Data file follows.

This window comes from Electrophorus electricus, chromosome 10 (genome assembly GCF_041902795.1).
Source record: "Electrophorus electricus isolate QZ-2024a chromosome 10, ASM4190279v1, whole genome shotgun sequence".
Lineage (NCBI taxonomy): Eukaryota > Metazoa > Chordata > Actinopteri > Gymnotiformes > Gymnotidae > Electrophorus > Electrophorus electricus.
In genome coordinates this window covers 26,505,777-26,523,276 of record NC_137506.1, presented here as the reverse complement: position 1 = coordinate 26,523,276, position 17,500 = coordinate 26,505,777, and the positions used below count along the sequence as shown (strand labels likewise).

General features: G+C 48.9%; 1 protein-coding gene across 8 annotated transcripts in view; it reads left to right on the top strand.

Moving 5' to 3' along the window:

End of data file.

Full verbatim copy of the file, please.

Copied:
This window comes from Electrophorus electricus, chromosome 10 (genome assembly GCF_041902795.1).
Source record: "Electrophorus electricus isolate QZ-2024a chromosome 10, ASM4190279v1, whole genome shotgun sequence".
Lineage (NCBI taxonomy): Eukaryota > Metazoa > Chordata > Actinopteri > Gymnotiformes > Gymnotidae > Electrophorus > Electrophorus electricus.
In genome coordinates this window covers 26,505,777-26,523,276 of record NC_137506.1, presented here as the reverse complement: position 1 = coordinate 26,523,276, position 17,500 = coordinate 26,505,777, and the positions used below count along the sequence as shown (strand labels likewise).

General features: G+C 48.9%; 1 protein-coding gene across 8 annotated transcripts in view; it reads left to right on the top strand.

Moving 5' to 3' along the window: